|Kelley Armstrong puts her werewolf heroine, Elena Michaels, on hold in favor of another supernatural heroine in this new chapter of her Women Of The Otherworld series. This time out, readers are further introduced to Paige Winterbourne, a witch who first appeared in Armstrongís last werewolf novel, Stolen.
While Paige is only 23-years-old, she has a lot on her plate. Much to the chagrin of the Elders, her motherís death meant Paige became leader of the American Coven of Witches. Also, due to circumstances played out in the book Stolen, Paige has custody of a powerful 13-year-old witch named Savannah. While Paige was rebellious in her youth, Savannahís antics and powers put her escapades to shame.
Itís because of Savannahís raw talent and impetuous nature that evildoers in the supernatural world would like to get their hands on the girl. With Paige standing in the way, it soon becomes quite clear that her days are numbered.
This very brief description doesnít do Dime Store Magic justice. While Armstrongís books tend to be lumped into a generic horror category Ė this story is much more. It contains a variety of elements that make for some riveting storytelling and are sure to garner her readers across genres Ė including fantasy, suspense, horror, and to a smaller extent, romance.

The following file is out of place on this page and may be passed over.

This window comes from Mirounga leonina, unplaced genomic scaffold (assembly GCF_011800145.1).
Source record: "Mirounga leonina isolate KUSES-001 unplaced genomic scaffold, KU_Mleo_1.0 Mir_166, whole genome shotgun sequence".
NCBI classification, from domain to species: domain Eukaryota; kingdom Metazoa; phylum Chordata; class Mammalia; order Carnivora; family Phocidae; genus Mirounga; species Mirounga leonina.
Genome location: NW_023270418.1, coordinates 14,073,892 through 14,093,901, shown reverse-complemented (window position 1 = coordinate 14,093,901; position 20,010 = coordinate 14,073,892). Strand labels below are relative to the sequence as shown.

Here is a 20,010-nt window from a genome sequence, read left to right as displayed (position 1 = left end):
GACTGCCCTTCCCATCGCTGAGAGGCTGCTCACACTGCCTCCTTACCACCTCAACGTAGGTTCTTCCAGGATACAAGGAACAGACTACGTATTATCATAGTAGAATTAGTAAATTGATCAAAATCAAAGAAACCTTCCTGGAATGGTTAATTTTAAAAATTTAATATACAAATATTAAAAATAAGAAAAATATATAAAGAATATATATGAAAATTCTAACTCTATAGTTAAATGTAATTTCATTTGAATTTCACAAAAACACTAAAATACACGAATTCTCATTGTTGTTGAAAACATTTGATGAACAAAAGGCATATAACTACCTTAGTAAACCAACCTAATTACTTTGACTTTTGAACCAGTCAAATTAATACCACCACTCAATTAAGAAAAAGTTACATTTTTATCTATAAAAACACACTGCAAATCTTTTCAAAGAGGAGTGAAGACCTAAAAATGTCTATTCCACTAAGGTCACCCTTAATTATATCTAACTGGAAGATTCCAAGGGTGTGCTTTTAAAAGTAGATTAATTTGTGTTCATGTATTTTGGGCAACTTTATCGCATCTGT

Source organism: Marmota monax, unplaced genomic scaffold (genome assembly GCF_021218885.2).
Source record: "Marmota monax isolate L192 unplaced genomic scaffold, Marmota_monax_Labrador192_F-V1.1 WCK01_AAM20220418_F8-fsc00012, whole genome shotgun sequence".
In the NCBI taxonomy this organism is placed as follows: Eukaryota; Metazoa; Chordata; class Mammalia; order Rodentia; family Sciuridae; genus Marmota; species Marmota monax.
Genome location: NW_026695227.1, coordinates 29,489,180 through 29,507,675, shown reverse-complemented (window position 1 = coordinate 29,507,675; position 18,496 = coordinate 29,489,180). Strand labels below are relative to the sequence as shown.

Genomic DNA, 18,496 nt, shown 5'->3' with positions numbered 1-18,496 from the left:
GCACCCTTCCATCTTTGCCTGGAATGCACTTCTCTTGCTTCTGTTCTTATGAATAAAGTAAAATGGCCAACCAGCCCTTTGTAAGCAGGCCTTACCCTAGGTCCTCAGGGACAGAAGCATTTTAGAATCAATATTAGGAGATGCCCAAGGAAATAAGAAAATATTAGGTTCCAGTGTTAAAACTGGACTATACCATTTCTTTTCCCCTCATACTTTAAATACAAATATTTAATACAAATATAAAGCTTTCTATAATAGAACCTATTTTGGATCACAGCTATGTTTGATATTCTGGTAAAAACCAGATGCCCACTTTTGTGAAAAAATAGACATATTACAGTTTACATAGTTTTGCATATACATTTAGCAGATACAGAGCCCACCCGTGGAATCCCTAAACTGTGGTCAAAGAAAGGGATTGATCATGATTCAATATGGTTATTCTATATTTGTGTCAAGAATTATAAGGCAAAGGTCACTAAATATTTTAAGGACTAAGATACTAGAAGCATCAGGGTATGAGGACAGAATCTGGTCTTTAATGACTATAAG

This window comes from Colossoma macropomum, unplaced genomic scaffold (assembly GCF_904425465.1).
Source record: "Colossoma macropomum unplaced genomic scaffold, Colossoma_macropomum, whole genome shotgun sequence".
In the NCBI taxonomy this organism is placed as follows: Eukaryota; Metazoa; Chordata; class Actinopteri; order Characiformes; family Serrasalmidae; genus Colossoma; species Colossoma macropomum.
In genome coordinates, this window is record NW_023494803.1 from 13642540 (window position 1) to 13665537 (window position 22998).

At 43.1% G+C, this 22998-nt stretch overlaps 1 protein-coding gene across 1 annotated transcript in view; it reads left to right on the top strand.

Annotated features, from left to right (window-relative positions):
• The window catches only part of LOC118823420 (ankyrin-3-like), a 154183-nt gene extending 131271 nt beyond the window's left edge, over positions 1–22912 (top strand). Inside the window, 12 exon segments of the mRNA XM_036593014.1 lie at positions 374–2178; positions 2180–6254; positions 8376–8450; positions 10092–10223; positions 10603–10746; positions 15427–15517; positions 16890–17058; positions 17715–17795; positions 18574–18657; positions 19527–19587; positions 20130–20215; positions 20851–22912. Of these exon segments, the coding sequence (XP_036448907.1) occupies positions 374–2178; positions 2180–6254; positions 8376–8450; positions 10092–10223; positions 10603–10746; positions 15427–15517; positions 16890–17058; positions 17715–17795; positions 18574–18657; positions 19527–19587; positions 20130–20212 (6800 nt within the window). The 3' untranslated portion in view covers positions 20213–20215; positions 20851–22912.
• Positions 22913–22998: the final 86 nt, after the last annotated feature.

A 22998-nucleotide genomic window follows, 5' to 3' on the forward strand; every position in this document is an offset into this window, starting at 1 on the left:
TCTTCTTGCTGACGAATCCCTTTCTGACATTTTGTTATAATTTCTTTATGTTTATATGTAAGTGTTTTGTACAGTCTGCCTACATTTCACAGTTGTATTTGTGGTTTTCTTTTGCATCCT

This is a spin-off book, which should set off some warning bells for newcomers. While I have a passing familiarity with the authorís werewolf books, I have no direct knowledge of the story that preceded this one. The first few chapters are a bit like jumping into the deep end of a pool. The reader needs to sink or swim to get a handle on the back-story. The author does get around to fleshing the details out, but itís hardly in the first few chapters. It requires some patience on the part of the reader.
That said, the suspense angle here keeps the pages turning and ratchets up the tension. Itís not a mystery per se, rather a cat and mouse chase to gain control over Savannah. Unfortunately Paige exhibits some too-stupid-to-live behavior towards the early portion of the book, not realizing the extent of the danger she is in. This is faint criticism though given her transformation and growth over the course of the entire story.
The suspense isnít the only element making Dime Store Magic a page-turning read Ė Armstrong has a descriptive writing style and pays close attention to detail without waxing poetic. As someone who has little patience for ďverbal diarrhea,Ē I can state firmly that Armstrongís writing is crisp and clean Ė and some of the smart-aleck dialogue had me laughing out loud. It is also to her credit that her characters are finely nuanced, and fascinating subjects on their own. Put them all in one room together and itís, quite frankly, breathtaking.
Dime Store Magic isnít a perfect book, but itís a darn entertaining one. If there is any hope of the horror genre surviving, itís going to take stories like this one to infuse some fresh blood into its ranks. This book really does have a little bit of everything Ė a secondary romance, a cracking suspense thread, and fantasy elements to give it all a different vibe. Book two in Paigeís saga arrives later in 2004 Ė somehow I doubt Iíll be the only reader impatiently waiting in line.
Side note: While there is a love scene in this book, the romance is very secondary. My R sensuality rating is more a reflection on the violence. If you have issues with reading about people meeting gruesome ends, consider this your warning.